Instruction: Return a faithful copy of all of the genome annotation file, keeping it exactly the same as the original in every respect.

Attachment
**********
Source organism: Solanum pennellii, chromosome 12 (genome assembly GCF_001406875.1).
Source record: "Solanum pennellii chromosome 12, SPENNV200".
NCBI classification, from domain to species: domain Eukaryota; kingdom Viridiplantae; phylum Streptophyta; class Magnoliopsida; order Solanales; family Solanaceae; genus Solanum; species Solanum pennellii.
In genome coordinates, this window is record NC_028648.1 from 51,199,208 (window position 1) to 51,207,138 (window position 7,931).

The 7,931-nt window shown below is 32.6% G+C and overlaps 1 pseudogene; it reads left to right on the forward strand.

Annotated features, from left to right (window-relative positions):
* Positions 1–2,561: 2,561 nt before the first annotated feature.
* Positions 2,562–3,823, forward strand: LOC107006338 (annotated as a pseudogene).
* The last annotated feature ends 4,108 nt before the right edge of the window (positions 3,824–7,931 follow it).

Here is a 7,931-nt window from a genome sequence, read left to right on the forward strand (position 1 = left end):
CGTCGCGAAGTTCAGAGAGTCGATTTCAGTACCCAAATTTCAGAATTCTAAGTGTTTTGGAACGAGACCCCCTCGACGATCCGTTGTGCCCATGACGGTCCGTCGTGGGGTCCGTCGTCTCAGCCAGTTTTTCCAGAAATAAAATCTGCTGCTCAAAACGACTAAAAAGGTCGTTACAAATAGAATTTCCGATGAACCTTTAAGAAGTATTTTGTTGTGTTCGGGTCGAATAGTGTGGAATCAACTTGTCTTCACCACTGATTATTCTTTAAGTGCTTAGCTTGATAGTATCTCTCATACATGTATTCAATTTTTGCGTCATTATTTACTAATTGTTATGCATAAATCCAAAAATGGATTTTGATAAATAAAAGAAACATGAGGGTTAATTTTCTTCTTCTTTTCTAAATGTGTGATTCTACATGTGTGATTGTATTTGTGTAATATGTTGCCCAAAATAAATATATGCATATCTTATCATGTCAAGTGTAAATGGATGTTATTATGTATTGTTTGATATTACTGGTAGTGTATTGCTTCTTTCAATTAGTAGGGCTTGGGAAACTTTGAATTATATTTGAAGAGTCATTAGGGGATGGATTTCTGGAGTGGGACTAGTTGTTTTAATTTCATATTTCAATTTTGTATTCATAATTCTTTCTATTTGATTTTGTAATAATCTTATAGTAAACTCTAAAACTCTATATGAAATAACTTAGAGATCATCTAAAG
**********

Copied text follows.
Source organism: Solanum pennellii, chromosome 12 (genome assembly GCF_001406875.1).
Source record: "Solanum pennellii chromosome 12, SPENNV200".
NCBI classification, from domain to species: domain Eukaryota; kingdom Viridiplantae; phylum Streptophyta; class Magnoliopsida; order Solanales; family Solanaceae; genus Solanum; species Solanum pennellii.
In genome coordinates, this window is record NC_028648.1 from 51,199,208 (window position 1) to 51,207,138 (window position 7,931).

The 7,931-nt window shown below is 32.6% G+C and overlaps 1 pseudogene; it reads left to right on the forward strand.

Annotated features, from left to right (window-relative positions):
* Positions 1–2,561: 2,561 nt before the first annotated feature.
* Positions 2,562–3,823, forward strand: LOC107006338 (annotated as a pseudogene).
* The last annotated feature ends 4,108 nt before the right edge of the window (positions 3,824–7,931 follow it).

Here is a 7,931-nt window from a genome sequence, read left to right on the forward strand (position 1 = left end):
CGTCGCGAAGTTCAGAGAGTCGATTTCAGTACCCAAATTTCAGAATTCTAAGTGTTTTGGAACGAGACCCCCTCGACGATCCGTTGTGCCCATGACGGTCCGTCGTGGGGTCCGTCGTCTCAGCCAGTTTTTCCAGAAATAAAATCTGCTGCTCAAAACGACTAAAAAGGTCGTTACAAATAGAATTTCCGATGAACCTTTAAGAAGTATTTTGTTGTGTTCGGGTCGAATAGTGTGGAATCAACTTGTCTTCACCACTGATTATTCTTTAAGTGCTTAGCTTGATAGTATCTCTCATACATGTATTCAATTTTTGCGTCATTATTTACTAATTGTTATGCATAAATCCAAAAATGGATTTTGATAAATAAAAGAAACATGAGGGTTAATTTTCTTCTTCTTTTCTAAATGTGTGATTCTACATGTGTGATTGTATTTGTGTAATATGTTGCCCAAAATAAATATATGCATATCTTATCATGTCAAGTGTAAATGGATGTTATTATGTATTGTTTGATATTACTGGTAGTGTATTGCTTCTTTCAATTAGTAGGGCTTGGGAAACTTTGAATTATATTTGAAGAGTCATTAGGGGATGGATTTCTGGAGTGGGACTAGTTGTTTTAATTTCATATTTCAATTTTGTATTCATAATTCTTTCTATTTGATTTTGTAATAATCTTATAGTAAACTCTAAAACTCTATATGAAATAACTTAGAGATCATCTAAAG